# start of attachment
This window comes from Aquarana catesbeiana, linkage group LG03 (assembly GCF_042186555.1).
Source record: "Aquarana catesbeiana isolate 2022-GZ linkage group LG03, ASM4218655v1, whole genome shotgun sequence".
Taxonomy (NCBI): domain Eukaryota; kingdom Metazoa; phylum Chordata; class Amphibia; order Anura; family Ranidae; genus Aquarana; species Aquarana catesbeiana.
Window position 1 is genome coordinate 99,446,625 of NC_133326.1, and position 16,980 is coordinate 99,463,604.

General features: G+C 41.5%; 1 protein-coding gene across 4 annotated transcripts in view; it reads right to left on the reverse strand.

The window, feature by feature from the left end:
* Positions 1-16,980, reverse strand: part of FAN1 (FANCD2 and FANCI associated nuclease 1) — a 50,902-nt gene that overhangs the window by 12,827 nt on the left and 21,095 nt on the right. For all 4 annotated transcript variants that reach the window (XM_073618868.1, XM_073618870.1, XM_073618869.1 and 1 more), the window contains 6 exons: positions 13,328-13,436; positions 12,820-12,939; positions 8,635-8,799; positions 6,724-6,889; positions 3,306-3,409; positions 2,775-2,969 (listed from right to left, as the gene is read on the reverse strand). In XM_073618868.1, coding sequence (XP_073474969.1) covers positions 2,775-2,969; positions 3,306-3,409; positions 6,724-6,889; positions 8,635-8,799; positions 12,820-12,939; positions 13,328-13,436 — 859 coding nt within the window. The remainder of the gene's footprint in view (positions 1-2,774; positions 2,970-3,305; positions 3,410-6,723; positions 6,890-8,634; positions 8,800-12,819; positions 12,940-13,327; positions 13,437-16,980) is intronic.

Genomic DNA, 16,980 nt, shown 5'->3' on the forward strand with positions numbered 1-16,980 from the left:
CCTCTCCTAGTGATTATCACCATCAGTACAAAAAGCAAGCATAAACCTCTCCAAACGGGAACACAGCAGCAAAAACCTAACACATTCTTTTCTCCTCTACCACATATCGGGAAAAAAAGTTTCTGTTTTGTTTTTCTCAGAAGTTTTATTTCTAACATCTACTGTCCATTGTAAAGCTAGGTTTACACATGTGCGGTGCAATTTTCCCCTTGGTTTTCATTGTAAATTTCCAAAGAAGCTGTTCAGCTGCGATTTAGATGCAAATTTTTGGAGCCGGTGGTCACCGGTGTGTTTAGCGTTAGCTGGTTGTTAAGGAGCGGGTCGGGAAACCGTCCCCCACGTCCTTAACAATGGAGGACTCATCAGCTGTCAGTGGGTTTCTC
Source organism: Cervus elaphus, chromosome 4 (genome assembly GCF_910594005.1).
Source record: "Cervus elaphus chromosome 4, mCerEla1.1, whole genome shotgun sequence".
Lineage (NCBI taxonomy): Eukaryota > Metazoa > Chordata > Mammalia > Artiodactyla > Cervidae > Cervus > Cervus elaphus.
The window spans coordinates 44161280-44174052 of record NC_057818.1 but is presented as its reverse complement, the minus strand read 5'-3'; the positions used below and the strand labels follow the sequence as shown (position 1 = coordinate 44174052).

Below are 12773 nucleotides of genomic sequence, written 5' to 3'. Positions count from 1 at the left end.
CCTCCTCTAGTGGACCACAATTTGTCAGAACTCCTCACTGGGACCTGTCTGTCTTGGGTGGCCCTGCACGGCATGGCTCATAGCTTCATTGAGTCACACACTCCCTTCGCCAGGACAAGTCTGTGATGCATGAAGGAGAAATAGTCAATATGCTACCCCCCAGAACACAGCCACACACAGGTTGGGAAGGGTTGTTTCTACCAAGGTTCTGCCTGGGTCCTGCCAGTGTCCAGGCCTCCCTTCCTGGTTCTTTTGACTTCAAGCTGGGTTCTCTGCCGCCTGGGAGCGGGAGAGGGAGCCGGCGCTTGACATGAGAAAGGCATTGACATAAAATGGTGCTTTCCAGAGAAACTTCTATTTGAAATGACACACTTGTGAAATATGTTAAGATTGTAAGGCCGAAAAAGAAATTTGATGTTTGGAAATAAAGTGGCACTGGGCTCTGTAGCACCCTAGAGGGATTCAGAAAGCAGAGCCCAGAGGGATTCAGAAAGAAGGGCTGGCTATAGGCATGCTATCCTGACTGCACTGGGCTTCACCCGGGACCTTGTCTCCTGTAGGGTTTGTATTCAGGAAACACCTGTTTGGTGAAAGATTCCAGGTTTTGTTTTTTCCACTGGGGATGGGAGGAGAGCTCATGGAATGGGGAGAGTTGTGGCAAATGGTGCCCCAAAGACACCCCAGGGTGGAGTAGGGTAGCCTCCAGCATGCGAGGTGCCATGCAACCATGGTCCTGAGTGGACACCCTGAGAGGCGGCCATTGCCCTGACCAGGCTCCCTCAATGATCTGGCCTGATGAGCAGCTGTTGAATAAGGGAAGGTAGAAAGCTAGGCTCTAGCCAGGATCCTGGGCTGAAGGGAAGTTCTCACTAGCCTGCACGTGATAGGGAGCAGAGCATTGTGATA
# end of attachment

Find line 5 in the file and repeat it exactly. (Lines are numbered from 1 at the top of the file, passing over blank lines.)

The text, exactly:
General features: G+C 41.5%; 1 protein-coding gene across 4 annotated transcripts in view; it reads right to left on the reverse strand.